Pennsylvania

Temple University officials upset after field hockey team forced to end game early

PHILADELPHIA, Pa. - Temple University officials are angry after its field hockey team was forced to end one of its road games early.

The women were playing at Kent State Saturday when they were told they could not play anymore because there was a fireworks show planned for the football team.

The field hockey team was back on campus practicing Tuesday night and said the incident made them feel helpless.

"As soon as we walked off the field it was a little bit of a shock," said first-year Temple coach Susan Ciufo.

The Owls were playing the 24th ranked Maine Black Bears and were scoreless in overtime when all of a sudden the game was stopped by a fire marshal.

"We didn't know if it was something serious or what was going on, so we just kinda cleared the field and then it wasn't until we were on the bus that it kinda hit us that wow that really just happened," said senior midfielder Becky Gerhart from Quakertown.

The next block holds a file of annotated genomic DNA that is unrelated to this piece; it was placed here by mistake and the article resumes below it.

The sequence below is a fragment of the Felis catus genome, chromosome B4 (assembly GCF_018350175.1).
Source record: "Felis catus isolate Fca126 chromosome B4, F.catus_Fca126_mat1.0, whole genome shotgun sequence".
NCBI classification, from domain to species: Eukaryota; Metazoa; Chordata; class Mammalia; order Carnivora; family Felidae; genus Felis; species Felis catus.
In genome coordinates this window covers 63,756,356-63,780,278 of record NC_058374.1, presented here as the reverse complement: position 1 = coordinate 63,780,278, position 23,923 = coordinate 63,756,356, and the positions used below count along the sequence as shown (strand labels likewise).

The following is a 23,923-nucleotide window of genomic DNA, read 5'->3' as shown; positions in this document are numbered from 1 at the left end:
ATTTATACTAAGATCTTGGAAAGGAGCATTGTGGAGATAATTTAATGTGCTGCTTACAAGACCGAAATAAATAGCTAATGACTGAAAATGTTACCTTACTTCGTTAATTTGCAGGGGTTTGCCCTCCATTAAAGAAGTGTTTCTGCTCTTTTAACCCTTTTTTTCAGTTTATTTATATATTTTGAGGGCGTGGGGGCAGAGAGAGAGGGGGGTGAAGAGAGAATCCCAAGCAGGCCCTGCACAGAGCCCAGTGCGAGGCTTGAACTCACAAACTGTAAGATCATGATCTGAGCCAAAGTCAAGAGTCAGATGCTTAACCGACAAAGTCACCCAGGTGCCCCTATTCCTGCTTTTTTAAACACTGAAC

The teams were told because Kent State planned a fireworks display prior to the school's football game the women's game was over. Ciufo says she and her players took it personally.

"To feel that you don't matter in that moment it was pretty devastating for our student-athletes and regardless of if this may have happened to a men's soccer team it happened to a women's field hockey team," Ciufo said.

"It kinda shows where we're still at in 2019 with this (gender equality)", said Gerhart.  

For the record, no one ever said the game was because they were women.

Temple's Athletic Director, Dr. Patrick Kraft, said it was "simply unacceptable."

Kent State's AD Joel Nielsen apologized saying, "In hindsight, a different decision should have been made to ultimately ensure the game reached its conclusion. We hold ourselves to a very high standard, and in this situation, we failed."

But where Kent State failed, Temple is hoping to succeed. The story has made national headlines and the Owls want to take advantage of the platform.

"I think it's a good learning lesson and I think it reaches beyond sports," said junior goalkeeper Cristina Carotenuto from Emmaus.

"I'm really proud of how this has taken off in a special way to kinda create change," Ciufo said.

So nothing like this ever happens again.


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